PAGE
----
Doctor admits soliciting sexual favors from patients in exchange for opioids
TRENTON, N.J. – Special Agent in Charge of the Drug Enforcement Administration’s New Jersey Division, Susan A. Gibson, and U.S. Attorney for the District of New Jersey, Craig Carpenito, announced a New York doctor today admitted distributing opioids without a legitimate medical reason and soliciting sexual favors from patients in exchange for opioid prescriptions.
Joseph Santiamo, 65, of Staten Island, New York, pleaded guilty by videoconference before U.S. District Judge Michael A. Shipp to an information charging him with conspiracy to distribute oxycodone, a controlled dangerous substance.
“This defendant not only violated his oath to help people, he took advantage of them when they were most vulnerable for his own selfish needs,” Special Agent in Charge Gibson said. “The only difference between him and a person who deals drugs on the street is the white lab coat he wears. The men and women of the DEA are always committed to pursue those who choose to violate the law.”
“This defendant knowingly prescribed for his patients dangerous quantities of oxycodone, and even more egregiously, solicited sexual favors from certain patients who were struggling with substance abuse in exchange for writing them additional opioid prescriptions,” U.S. Attorney Carpenito said. “Many of these patients were dealing with pain and addiction, and instead of getting help from their doctor, they were drawn deeper into the cycle of drug abuse. His admission of guilt today ensures that he will be appropriately punished for this behavior.”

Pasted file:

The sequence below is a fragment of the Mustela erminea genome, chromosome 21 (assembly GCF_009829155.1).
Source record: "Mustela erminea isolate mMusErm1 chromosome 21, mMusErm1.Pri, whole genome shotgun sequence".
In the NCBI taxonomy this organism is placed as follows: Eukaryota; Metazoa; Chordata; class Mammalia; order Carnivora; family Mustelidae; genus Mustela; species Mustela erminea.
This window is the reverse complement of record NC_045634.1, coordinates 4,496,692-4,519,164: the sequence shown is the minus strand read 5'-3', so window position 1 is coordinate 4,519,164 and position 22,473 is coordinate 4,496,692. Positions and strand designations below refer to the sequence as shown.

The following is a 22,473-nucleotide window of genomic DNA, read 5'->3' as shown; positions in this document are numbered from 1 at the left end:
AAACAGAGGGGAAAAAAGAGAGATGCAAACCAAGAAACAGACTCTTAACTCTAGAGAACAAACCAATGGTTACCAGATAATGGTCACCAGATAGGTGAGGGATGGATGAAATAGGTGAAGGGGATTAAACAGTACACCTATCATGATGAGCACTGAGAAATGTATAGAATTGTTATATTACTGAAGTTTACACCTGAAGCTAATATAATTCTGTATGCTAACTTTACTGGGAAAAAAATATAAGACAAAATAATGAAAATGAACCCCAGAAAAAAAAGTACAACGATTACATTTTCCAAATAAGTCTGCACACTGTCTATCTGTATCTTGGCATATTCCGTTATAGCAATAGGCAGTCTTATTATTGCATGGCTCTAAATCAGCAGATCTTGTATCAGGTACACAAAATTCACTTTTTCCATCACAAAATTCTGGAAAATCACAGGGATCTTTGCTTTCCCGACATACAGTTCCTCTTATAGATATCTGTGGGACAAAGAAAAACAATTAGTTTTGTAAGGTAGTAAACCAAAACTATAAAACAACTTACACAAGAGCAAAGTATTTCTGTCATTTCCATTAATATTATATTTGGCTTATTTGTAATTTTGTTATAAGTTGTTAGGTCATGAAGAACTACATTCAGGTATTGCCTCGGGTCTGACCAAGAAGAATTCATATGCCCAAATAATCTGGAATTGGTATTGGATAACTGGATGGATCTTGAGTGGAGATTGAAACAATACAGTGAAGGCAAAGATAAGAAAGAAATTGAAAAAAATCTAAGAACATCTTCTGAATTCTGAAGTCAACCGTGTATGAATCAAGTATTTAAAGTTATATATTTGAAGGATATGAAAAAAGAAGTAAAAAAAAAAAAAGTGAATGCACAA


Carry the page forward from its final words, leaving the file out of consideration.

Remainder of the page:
From Jan. 1, 2012, through May 3, 2018, Santiamo owned and operated a medical practice in Staten Island focused on internal medicine and geriatric care. He prescribed large quantities of oxycodone outside the ordinary course of professional practice and without a legitimate medical purpose. For a number of his patients, there was no medical necessity for Santiamo to treat them with oxycodone, nor to prescribe the large quantities that he did.
In addition, Santiamo solicited sexual favors from certain of his younger patients in exchange for unlawful oxycodone prescriptions. These patients were all under the age of 40 at the time Santiamo provided them with prescriptions and thus would not typically be treated by a geriatric care physician like Santiamo. In some instances, Santiamo did this despite evidence that certain patients were abusing opioids.
The count of conspiracy to distribute oxycodone carries a maximum penalty of 20 years in prison and a $1 million fine. Sentencing is scheduled for April 12, 2021.
U.S. Attorney Carpenito credited special agents, diversion investigators and task force officers of the DEA, under the direction of Special Agent in Charge Gibson in Newark, with the investigation leading to today’s guilty plea.